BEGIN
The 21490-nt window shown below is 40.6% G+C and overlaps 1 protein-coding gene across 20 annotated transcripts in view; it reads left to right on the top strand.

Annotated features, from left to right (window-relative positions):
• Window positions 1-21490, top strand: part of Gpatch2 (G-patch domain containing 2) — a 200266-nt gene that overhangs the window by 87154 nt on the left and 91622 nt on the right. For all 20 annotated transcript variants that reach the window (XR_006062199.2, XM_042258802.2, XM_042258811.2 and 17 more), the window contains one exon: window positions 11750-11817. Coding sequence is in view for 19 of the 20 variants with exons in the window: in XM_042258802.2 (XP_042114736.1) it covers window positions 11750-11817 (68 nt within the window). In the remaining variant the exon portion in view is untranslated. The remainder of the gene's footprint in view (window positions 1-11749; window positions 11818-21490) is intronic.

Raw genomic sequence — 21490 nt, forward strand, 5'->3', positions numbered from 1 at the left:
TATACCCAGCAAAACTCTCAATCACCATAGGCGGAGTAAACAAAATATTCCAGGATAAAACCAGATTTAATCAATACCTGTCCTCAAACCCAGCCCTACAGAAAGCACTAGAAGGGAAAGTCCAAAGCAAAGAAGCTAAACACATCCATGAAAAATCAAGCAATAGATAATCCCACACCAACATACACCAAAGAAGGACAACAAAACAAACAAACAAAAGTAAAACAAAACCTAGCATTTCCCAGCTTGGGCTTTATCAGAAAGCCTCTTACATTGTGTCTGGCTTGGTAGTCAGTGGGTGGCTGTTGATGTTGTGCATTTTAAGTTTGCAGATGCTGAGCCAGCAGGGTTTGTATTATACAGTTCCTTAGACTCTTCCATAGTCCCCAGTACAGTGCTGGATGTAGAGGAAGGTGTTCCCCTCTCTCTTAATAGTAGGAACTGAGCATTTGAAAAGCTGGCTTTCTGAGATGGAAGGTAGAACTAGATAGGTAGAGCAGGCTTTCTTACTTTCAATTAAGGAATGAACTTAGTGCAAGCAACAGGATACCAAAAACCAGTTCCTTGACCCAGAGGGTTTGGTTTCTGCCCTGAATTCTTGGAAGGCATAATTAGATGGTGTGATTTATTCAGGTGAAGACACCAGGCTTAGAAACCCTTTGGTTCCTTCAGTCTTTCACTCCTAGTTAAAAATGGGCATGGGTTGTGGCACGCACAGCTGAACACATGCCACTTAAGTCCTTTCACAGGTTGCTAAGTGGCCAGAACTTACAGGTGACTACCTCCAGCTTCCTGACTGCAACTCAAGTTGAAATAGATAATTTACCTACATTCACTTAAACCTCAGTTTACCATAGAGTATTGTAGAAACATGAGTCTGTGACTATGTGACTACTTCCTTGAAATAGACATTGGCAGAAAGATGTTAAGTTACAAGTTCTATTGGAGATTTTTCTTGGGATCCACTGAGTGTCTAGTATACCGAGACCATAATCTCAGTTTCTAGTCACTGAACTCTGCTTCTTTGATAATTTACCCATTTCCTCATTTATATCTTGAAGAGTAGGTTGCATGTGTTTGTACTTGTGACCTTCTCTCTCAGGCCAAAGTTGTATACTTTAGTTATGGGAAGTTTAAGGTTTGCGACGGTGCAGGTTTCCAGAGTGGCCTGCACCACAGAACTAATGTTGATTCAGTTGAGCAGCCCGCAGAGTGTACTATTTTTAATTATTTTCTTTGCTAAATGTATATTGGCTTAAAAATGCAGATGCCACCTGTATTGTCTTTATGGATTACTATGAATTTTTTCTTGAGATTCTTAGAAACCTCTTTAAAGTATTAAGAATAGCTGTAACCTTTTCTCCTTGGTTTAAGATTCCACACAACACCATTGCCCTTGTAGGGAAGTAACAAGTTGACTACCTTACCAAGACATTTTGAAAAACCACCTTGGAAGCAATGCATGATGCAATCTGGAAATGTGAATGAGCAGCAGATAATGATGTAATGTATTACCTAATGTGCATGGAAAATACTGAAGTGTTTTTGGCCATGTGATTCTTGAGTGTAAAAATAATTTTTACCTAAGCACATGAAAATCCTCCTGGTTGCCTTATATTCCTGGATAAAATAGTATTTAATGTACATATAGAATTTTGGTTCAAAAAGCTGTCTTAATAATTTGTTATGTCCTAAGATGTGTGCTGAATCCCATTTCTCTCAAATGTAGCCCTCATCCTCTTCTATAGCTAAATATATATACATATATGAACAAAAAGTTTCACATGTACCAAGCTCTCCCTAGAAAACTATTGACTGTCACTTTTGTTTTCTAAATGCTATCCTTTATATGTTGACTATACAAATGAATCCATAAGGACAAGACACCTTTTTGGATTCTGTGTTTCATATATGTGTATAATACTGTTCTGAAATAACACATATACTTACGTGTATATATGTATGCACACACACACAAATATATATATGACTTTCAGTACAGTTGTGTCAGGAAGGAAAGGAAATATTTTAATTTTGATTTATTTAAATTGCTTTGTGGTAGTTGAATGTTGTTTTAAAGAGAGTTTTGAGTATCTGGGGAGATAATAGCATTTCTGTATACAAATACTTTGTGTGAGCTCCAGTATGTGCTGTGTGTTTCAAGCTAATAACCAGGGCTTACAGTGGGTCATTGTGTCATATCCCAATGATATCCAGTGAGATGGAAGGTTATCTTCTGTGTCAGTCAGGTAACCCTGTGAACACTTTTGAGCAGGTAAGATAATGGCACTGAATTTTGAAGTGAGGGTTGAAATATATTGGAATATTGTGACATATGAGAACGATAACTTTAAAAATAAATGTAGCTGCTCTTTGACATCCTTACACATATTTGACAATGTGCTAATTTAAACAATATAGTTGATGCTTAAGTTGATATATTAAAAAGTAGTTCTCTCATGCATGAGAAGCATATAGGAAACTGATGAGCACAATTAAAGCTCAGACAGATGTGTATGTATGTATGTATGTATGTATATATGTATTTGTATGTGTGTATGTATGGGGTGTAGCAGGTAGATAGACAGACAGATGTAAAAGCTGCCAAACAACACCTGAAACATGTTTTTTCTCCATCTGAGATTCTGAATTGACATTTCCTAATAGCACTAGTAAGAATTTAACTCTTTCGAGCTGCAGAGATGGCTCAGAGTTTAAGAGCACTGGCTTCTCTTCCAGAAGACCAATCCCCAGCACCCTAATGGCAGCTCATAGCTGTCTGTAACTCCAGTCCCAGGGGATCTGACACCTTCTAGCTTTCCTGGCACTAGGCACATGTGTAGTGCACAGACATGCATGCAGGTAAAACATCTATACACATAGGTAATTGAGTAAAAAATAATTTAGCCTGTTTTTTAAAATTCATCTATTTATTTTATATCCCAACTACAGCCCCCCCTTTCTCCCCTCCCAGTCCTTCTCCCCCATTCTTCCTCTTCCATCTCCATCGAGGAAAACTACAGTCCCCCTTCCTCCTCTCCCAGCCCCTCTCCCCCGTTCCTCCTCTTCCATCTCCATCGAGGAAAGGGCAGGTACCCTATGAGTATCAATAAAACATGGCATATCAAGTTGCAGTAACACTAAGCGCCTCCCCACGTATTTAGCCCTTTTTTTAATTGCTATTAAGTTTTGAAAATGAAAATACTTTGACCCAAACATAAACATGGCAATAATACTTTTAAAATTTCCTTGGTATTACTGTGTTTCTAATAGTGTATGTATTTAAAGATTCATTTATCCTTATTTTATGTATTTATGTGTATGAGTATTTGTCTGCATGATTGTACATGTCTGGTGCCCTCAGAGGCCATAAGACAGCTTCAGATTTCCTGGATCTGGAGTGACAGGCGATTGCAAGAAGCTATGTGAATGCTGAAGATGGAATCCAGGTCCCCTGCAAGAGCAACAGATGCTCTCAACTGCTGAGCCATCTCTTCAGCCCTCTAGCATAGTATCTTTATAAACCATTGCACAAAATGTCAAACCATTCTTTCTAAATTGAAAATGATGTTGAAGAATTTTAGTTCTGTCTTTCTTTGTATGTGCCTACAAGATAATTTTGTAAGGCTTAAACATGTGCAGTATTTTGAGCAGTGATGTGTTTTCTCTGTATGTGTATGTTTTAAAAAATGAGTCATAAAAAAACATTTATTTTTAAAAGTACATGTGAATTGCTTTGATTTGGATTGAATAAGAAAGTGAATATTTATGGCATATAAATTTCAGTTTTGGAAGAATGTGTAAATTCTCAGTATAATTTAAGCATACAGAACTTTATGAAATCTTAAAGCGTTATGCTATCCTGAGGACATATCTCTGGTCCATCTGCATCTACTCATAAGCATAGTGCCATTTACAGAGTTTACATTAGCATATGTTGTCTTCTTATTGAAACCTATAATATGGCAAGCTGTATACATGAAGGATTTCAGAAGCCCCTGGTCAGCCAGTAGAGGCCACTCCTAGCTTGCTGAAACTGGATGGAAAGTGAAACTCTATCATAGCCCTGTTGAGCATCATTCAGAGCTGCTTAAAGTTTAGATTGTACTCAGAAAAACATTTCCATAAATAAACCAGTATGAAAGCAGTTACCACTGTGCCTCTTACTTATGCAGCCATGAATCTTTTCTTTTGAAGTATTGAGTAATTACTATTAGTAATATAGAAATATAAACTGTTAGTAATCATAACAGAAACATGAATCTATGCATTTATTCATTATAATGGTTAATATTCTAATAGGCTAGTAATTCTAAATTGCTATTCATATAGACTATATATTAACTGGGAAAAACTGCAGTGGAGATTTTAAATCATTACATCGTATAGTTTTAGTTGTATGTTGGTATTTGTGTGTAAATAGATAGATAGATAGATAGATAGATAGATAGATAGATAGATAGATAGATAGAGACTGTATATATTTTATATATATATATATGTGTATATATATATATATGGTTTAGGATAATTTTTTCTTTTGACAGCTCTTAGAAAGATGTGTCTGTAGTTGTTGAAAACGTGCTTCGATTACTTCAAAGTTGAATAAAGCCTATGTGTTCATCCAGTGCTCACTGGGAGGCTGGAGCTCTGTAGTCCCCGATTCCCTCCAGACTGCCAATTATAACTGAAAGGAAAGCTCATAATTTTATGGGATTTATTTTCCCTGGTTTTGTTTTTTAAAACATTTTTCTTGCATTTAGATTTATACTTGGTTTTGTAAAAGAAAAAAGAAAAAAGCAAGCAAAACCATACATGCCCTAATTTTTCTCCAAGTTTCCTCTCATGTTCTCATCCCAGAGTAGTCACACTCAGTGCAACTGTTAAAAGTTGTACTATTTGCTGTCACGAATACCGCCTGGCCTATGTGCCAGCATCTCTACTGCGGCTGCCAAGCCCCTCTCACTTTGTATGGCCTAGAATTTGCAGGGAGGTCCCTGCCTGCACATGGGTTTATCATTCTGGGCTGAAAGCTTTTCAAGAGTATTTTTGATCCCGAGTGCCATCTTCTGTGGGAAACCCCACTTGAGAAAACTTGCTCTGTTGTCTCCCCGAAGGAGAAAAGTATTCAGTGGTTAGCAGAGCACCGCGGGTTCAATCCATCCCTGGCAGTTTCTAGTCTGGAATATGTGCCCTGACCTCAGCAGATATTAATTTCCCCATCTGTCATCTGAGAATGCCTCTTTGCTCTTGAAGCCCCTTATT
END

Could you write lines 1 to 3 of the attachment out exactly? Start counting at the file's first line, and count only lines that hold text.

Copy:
The 21490-nt window shown below is 40.6% G+C and overlaps 1 protein-coding gene across 20 annotated transcripts in view; it reads left to right on the top strand.

Annotated features, from left to right (window-relative positions):
• Window positions 1-21490, top strand: part of Gpatch2 (G-patch domain containing 2) — a 200266-nt gene that overhangs the window by 87154 nt on the left and 91622 nt on the right. For all 20 annotated transcript variants that reach the window (XR_006062199.2, XM_042258802.2, XM_042258811.2 and 17 more), the window contains one exon: window positions 11750-11817. Coding sequence is in view for 19 of the 20 variants with exons in the window: in XM_042258802.2 (XP_042114736.1) it covers window positions 11750-11817 (68 nt within the window). In the remaining variant the exon portion in view is untranslated. The remainder of the gene's footprint in view (window positions 1-11749; window positions 11818-21490) is intronic.